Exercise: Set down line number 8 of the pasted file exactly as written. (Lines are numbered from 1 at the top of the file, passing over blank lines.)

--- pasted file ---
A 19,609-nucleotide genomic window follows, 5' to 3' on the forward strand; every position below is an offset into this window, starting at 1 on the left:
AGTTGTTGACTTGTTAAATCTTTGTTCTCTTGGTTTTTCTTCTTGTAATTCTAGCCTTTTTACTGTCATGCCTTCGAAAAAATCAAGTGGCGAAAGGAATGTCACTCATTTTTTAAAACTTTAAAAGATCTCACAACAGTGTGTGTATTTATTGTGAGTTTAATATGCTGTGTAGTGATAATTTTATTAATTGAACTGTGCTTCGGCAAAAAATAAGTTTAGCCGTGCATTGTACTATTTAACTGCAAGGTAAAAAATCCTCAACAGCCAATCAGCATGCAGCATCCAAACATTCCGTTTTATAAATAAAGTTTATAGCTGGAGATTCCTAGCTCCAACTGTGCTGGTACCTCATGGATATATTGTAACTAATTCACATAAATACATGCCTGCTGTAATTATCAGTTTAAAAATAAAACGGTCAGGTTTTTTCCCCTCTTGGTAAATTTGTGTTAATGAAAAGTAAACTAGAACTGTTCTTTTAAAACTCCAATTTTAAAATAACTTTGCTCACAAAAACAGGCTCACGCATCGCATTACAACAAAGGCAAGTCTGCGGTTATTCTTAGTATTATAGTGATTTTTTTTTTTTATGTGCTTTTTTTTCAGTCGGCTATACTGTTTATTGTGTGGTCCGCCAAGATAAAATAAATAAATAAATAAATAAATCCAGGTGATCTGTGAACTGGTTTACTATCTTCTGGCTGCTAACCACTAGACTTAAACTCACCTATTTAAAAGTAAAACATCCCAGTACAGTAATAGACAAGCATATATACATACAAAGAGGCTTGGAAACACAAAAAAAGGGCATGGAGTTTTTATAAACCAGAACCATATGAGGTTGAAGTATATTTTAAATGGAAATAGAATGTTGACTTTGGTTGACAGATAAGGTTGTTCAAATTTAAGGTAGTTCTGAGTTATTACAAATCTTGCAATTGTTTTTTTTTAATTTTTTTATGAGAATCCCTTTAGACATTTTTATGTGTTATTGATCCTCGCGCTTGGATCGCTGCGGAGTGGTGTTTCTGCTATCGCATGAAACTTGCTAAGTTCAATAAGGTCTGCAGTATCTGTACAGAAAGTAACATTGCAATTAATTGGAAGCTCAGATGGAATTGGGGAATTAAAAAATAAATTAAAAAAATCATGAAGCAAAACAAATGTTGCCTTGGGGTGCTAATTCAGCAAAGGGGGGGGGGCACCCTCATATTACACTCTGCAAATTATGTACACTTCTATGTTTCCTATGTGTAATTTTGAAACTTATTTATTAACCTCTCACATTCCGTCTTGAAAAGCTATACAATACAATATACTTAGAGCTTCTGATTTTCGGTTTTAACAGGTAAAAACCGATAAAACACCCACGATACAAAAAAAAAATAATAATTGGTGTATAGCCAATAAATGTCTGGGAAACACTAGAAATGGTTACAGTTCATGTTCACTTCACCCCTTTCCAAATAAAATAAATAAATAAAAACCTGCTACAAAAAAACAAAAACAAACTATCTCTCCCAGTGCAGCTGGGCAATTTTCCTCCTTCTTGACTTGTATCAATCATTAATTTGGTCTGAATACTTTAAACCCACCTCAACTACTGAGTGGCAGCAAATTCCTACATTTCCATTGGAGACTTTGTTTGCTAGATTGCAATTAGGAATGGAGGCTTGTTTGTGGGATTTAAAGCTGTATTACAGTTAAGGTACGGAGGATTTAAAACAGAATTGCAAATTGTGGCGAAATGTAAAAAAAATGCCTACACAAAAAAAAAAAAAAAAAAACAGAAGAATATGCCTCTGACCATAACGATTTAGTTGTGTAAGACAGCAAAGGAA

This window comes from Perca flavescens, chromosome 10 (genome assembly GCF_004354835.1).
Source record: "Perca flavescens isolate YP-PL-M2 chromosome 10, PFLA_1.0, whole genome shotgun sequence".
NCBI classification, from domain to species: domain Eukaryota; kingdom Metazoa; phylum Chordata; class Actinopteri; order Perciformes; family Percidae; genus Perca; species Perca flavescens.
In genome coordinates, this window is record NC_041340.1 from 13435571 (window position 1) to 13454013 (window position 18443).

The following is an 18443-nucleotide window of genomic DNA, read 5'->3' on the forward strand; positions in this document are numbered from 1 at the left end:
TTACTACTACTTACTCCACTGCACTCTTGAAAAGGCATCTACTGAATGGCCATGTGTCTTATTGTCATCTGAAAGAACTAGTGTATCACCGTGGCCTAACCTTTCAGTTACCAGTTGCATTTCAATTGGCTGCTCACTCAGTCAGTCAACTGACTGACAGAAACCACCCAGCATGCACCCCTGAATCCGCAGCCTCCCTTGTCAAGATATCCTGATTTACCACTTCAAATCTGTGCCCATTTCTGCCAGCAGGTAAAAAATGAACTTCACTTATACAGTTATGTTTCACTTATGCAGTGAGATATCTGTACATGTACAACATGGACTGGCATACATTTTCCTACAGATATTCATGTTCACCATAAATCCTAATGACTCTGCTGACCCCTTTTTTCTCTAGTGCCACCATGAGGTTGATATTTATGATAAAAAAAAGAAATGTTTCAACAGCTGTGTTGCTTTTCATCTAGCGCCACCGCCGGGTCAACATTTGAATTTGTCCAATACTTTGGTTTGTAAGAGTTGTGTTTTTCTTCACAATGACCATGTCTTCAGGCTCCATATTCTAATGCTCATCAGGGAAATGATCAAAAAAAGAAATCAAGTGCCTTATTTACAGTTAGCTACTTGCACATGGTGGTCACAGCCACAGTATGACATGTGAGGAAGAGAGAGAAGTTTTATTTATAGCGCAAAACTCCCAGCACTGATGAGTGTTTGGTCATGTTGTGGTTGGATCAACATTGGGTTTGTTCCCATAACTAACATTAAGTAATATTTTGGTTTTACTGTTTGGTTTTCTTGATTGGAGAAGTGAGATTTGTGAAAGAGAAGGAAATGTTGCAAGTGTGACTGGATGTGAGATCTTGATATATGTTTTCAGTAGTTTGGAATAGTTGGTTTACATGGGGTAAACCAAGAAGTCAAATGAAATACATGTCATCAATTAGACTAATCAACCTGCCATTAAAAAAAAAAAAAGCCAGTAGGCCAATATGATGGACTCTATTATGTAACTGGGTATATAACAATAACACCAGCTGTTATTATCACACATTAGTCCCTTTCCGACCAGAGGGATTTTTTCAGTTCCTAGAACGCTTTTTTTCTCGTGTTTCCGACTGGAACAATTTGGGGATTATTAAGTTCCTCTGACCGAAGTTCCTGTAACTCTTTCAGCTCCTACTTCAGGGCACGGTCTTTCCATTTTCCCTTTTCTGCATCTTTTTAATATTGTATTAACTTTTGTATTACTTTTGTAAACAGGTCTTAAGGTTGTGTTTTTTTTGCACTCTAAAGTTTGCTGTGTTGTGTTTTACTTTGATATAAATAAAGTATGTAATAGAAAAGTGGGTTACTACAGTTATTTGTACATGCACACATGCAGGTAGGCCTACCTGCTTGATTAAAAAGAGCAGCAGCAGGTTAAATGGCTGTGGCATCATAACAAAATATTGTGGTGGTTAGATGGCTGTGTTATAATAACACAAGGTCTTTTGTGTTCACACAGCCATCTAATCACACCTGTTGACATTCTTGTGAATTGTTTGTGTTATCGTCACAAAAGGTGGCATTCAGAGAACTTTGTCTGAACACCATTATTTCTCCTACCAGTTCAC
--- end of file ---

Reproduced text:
TTACTACTACTTACTCCACTGCACTCTTGAAAAGGCATCTACTGAATGGCCATGTGTCTTATTGTCATCTGAAAGAACTAGTGTATCACCGTGGCCTAACCTTTCAGTTACCAGTTGCATTTCAATTGGCTGCTCACTCAGTCAGTCAACTGACTGACAGAAACCACCCAGCATGCACCCCTGAATCCGCAGCCTCCCTTGTCAAGATATCCTGATTTACCACTTCAAATCTGTGCCCATTTCTGCCAGCAGGTAAAAAATGAACTTCACTTATACAGTTATGTTTCACTTATGCAGTGAGATATCTGTACATGTACAACATGGACTGGCATACATTTTCCTACAGATATTCATGTTCACCATAAATCCTAATGACTCTGCTGACCCCTTTTTTCTCTAGTGCCACCATGAGGTTGATATTTATGATAAAAAAAAGAAATGTTTCAACAGCTGTGTTGCTTTTCATCTAGCGCCACCGCCGGGTCAACATTTGAATTTGTCCAATACTTTGGTTTGTAAGAGTTGTGTTTTTCTTCACAATGACCATGTCTTCAGGCTCCATATTCTAATGCTCATCAGGGAAATGATCAAAAAAAGAAATCAAGTGCCTTATTTACAGTTAGCTACTTGCACATGGTGGTCACAGCCACAGTATGACATGTGAGGAAGAGAGAGAAGTTTTATTTATAGCGCAAAACTCCCAGCACTGATGAGTGTTTGGTCATGTTGTGGTTGGATCAACATTGGGTTTGTTCCCATAACTAACATTAAGTAATATTTTGGTTTTACTGTTTGGTTTTCTTGATTGGAGAAGTGAGATTTGTGAAAGAGAAGGAAATGTTGCAAGTGTGACTGGATGTGAGATCTTGATATATGTTTTCAGTAGTTTGGAATAGTTGGTTTACATGGGGTAAACCAAGAAGTCAAATGAAATACATGTCATCAATTAGACTAATCAACCTGCCATTAAAAAAAAAAAAAGCCAGTAGGCCAATATGATGGACTCTATTATGTAACTGGGTATATAACAATAACACCAGCTGTTATTATCACACATTAGTCCCTTTCCGACCAGAGGGATTTTTTCAGTTCCTAGAACGCTTTTTTTCTCGTGTTTCCGACTGGAACAATTTGGGGATTATTAAGTTCCTCTGACCGAAGTTCCTGTAACTCTTTCAGCTCCTACTTCAGGGCACGGTCTTTCCATTTTCCCTTTTCTGCATCTTTTTAATATTGTATTAACTTTTGTATTACTTTTGTAAACAGGTCTTAAGGTTGTGTTTTTTTTGCACTCTAAAGTTTGCTGTGTTGTGTTTTACTTTGATATAAATAAAGTATGTAATAGAAAAGTGGGTTACTACAGTTATTTGTACATGCACACATGCAGGTAGGCCTACCTGCTTGATTAAAAAGAGCAGCAGCAGGTTAAATGGCTGTGGCATCATAACAAAATATTGTGGTGGTTAGATGGCTGTGTTATAATAACACAAGGTCTTTTGTGTTCACACAGCCATCTAATCACACCTGTTGACATTCTTGTGAATTGTTTGTGTTATCGTCACAAAAGGTGGCATTCAGAGAACTTTGTCTGAACACCATTATTTCTCCTACCAGTTCAC